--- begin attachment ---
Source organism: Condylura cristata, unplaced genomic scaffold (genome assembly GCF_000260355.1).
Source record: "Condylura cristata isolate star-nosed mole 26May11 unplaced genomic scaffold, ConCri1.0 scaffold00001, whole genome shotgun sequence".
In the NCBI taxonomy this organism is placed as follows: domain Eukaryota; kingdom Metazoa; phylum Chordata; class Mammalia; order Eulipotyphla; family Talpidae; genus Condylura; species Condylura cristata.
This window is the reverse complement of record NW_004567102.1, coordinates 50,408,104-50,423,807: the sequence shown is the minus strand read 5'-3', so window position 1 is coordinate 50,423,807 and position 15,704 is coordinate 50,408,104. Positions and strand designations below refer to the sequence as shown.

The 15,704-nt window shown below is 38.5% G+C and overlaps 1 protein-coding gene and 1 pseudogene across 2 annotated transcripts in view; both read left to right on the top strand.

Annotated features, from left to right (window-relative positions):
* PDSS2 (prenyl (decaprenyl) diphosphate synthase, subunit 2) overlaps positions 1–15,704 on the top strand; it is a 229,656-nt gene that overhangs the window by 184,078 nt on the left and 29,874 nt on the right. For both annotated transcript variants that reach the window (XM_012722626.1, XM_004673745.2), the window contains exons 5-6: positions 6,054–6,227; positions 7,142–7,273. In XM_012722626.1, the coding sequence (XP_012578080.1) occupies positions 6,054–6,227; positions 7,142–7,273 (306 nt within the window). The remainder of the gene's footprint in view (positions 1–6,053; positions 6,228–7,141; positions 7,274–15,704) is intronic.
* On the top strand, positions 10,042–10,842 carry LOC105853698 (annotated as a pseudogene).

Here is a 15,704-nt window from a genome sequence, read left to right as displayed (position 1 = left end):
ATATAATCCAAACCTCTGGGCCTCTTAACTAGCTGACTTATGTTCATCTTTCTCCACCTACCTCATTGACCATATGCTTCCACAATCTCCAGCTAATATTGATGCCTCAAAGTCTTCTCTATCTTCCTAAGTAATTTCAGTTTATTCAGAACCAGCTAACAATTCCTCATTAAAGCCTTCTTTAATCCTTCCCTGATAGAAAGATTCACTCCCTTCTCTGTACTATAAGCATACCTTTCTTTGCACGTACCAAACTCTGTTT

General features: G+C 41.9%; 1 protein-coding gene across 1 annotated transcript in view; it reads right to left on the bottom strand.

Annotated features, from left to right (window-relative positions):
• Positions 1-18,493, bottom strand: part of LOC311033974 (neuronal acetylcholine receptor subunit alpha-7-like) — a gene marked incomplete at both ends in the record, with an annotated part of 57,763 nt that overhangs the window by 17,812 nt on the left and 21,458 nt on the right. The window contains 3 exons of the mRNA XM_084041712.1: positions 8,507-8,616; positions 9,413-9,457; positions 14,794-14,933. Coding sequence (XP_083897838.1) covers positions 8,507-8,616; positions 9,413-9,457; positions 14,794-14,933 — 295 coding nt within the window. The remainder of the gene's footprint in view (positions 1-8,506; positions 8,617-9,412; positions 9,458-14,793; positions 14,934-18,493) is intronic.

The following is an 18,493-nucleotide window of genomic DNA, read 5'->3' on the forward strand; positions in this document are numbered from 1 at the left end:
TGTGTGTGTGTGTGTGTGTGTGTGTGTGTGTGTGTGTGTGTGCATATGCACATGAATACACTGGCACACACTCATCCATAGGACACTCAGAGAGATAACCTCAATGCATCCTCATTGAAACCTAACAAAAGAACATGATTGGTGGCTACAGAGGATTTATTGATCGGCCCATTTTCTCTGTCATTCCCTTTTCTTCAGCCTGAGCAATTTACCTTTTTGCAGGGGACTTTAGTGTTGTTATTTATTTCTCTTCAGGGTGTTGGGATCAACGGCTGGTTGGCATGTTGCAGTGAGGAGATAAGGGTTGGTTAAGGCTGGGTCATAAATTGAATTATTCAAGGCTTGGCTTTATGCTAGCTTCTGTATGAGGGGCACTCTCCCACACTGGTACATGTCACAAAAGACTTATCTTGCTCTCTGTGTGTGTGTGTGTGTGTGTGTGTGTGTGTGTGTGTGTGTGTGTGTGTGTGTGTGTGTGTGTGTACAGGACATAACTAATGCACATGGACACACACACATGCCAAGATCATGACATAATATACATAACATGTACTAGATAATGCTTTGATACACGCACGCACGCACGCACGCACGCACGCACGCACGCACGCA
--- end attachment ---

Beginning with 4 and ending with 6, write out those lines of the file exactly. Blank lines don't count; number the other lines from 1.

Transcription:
This window is the reverse complement of record NW_004567102.1, coordinates 50,408,104-50,423,807: the sequence shown is the minus strand read 5'-3', so window position 1 is coordinate 50,423,807 and position 15,704 is coordinate 50,408,104. Positions and strand designations below refer to the sequence as shown.

The 15,704-nt window shown below is 38.5% G+C and overlaps 1 protein-coding gene and 1 pseudogene across 2 annotated transcripts in view; both read left to right on the top strand.

Annotated features, from left to right (window-relative positions):